The Struggle for Human and Environmental Resources in the American Civil War
by Joan E. Cashin
This title was previously available on NetGalley and is now archived.
Pub Date 01 Sep 2018 | Archive Date 18 Sep 2018
With the publication of War Stuff: The Struggle for Human and Environmental Resources in the American Civil War, award-winning historian Joan E. Cashin offers one of the most original interpretations of the country’s most wrenching internal conflict to date. Rather than pitting Confederate versus Union troops against each other on the battlefield, vying for control of the nation, Cashin’s war is over human and material resources, with Southern civilians and both armies struggling to amass as much “stuff” as possible to ensure survival: access to food, housing, timber, and civilians’ familiarity with their communities and landscapes, which enabled smuggling, correspondence, and other networks vital during wartime to thrive. While civilians were initially willing to help Confederate or Union forces, as the war dragged on it took such a toll on daily lives that ordinary people, regardless of politics, privileged their own survival over assistance to occupying armies, and fought against troops for control over resources. In this life or death contest between civilians and the military, the former lost, and would spent the next several decades rebuilding their lives and land.
This important book makes us aware, as never before, of enormous civilian suffering during
the Civil War. It invigorates Civil War studies by treating military history, material culture, the
environment, gender, cultural history, and military–civilian relations from a fresh perspective
and in a deeply researched manner. Cashin shows that in both sections, but especially in the
South, soldiers ruthlessly competed with civilians for resources. The consequences included
widespread hunger, starvation, deforestation, the invasion and destruction of many homes,
and the breakdown of long-established patterns of communalism in the South. This is an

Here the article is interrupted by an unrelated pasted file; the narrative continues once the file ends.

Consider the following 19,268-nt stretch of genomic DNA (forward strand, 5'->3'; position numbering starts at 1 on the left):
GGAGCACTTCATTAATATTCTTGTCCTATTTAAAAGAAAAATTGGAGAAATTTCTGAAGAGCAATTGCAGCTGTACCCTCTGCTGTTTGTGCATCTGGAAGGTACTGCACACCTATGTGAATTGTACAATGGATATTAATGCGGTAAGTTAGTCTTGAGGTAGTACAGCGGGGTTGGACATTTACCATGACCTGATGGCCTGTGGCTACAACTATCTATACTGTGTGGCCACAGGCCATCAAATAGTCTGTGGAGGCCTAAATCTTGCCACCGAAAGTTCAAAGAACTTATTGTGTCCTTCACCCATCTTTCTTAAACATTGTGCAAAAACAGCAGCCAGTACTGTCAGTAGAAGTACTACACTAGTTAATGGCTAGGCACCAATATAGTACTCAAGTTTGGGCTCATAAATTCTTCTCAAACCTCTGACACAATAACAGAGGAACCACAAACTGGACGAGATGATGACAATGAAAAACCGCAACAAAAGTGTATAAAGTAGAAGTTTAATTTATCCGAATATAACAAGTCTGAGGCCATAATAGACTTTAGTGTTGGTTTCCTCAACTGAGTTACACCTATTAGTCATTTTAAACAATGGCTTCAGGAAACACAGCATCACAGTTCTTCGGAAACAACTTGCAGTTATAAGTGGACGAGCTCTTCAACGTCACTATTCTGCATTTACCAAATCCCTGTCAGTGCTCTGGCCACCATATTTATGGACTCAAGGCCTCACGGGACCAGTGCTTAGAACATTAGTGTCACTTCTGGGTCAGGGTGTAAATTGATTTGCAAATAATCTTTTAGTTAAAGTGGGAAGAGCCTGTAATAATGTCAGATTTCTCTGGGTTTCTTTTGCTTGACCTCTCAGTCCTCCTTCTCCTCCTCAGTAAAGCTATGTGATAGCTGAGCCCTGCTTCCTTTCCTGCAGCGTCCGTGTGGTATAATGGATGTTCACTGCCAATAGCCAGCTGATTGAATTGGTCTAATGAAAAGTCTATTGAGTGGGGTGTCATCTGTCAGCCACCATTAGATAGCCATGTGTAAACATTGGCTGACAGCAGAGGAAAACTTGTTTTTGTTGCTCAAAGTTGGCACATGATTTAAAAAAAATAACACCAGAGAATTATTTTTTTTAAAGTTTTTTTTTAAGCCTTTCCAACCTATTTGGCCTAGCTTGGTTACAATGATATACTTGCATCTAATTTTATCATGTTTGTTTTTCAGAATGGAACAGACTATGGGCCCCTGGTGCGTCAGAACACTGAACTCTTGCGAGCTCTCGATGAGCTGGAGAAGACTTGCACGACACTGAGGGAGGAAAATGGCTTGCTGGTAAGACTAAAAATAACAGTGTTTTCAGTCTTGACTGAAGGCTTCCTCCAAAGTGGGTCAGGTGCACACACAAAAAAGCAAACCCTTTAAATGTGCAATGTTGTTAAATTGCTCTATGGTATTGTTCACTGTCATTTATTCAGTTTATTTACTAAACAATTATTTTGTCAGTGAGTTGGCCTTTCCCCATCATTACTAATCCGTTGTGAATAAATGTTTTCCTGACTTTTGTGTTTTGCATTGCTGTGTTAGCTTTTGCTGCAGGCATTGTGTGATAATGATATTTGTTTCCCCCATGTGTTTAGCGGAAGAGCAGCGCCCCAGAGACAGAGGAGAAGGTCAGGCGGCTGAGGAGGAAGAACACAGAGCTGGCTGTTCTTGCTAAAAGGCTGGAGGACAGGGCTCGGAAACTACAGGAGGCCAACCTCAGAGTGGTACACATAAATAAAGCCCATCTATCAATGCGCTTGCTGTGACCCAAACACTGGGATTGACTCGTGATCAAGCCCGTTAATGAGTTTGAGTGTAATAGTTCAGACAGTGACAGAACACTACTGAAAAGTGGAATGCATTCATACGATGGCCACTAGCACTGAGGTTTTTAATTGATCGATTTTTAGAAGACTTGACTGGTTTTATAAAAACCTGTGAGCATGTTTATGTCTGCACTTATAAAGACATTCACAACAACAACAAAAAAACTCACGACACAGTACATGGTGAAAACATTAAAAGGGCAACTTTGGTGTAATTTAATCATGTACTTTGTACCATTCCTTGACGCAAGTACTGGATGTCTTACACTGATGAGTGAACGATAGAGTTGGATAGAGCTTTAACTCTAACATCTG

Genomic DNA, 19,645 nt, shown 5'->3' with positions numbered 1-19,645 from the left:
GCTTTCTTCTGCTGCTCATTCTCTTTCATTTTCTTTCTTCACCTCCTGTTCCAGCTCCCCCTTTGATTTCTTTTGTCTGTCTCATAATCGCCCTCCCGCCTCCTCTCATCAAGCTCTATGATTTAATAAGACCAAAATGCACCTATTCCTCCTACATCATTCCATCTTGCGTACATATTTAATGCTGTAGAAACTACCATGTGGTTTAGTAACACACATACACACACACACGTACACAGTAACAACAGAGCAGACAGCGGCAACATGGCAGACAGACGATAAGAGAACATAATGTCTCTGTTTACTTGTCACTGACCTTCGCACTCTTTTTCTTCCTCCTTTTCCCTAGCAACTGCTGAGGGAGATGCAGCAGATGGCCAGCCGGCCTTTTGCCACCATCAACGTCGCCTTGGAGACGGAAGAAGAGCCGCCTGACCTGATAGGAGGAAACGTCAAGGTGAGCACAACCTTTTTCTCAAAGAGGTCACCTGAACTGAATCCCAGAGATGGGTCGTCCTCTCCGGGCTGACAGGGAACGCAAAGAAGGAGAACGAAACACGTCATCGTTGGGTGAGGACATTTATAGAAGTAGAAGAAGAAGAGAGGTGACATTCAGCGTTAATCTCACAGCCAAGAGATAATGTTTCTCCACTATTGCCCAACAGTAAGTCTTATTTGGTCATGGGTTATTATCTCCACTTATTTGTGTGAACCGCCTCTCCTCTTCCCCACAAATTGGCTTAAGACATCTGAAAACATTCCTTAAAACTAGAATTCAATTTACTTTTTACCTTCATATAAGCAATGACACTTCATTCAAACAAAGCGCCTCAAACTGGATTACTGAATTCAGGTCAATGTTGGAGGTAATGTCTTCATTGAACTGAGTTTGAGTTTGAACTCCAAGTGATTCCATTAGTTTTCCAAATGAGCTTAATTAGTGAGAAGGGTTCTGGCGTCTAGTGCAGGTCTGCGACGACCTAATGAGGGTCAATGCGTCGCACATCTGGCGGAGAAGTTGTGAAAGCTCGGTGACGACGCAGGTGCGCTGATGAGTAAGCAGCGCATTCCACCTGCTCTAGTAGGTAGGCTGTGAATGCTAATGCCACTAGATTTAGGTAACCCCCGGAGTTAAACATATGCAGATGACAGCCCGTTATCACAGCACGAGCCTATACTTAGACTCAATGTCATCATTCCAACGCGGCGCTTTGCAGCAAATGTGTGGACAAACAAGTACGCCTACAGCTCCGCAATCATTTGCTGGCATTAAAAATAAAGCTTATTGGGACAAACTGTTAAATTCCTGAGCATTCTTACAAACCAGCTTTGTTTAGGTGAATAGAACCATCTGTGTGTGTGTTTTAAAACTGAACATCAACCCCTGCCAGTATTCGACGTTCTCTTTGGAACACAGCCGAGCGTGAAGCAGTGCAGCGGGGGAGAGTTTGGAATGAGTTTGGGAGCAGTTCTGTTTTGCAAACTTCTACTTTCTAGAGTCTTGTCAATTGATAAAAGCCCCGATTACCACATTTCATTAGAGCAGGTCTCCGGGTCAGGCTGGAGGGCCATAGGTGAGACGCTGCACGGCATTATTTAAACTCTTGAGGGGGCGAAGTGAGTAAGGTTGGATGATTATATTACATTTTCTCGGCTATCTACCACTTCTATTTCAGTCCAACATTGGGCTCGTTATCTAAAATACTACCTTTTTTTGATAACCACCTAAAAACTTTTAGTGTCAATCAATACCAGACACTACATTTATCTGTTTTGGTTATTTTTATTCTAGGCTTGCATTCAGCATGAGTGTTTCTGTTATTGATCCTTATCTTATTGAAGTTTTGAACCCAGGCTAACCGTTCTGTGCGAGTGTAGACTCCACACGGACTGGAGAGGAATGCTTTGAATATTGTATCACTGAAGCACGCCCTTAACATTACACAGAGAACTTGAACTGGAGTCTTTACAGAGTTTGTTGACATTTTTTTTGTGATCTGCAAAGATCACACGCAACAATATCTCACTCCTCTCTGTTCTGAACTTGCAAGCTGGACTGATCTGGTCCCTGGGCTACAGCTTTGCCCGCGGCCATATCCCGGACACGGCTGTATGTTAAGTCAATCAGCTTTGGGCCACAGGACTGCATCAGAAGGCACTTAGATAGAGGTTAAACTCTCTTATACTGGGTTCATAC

outstanding work by an energetic, insightful, and accomplished scholar.
Paul D. Escott, author of Lincoln’s Dilemma: Blair, Sumner, and the Republican Struggle over Racism and Equality in the Civil War Era
With eloquent prose and rich detail, this book – the first true environmental history of the
Civil War – demonstrates the staggering ecological costs of the conflict and the utter failure
of courts and politicians to safeguard civilians in the face of inadequate supply lines and a
breakdown in military discipline. In this brilliant examination of the intimate connections
between military and environmental history, one of the preeminent historians of the Civil
War era offers strikingly original insights into how the struggle for resources and logistical
challenges shaped military tactics, civilian morale, class and race relations, and the future of
the South’s economy.”
Steven Mintz, author of The Prime of Life: A History of American Adulthood
“Expertly researched and beautifully written, War Stuff is a must-read for anyone interested in
the Civil War and for all who wish to understand the fascinating, complex ways that war (any
war) can fundamentally alter the manner in which humans interact with each other and with
the natural world. Integrating material culture, environmental history, and war and society
studies, Cashin’s book is a tour de force that will shape Civil War studies for years to come.”
Lisa M. Brady, author of War Upon the Land: Military Strategy and the Transformation of Southern Landscapes during the American Civil War
Available on NetGalley
Average rating from 5 members
Although this will be of great interest to environmental historians, as Cashin gets into the vast deforestation of the Civil War zone of conflict, and the loss of local spatial and landscape orientation from destruction and land clearance, the real gems are in cataloging the social breakdown in southern networks of favors, local status and possessions. Cashin is careful to lay out bad behavior on both sides, but for southern civilians, the speed with which idealization of their men in uniform turned to horror as they either took things out of necessity or entitlement (and there's a streak of revenge in the "rich man's war/poor man's fight" when the poor man can seize your stuff and butcher your pig), and confronted that they were fighting a war for property rights and social hierarchy that their own government couldn't compel the Confederate army to respect. What deserves a huge follow-up is the pattern in which, with great speed, all of this was transmuted back into "our brave warriors" and all damage blamed on evil yankees.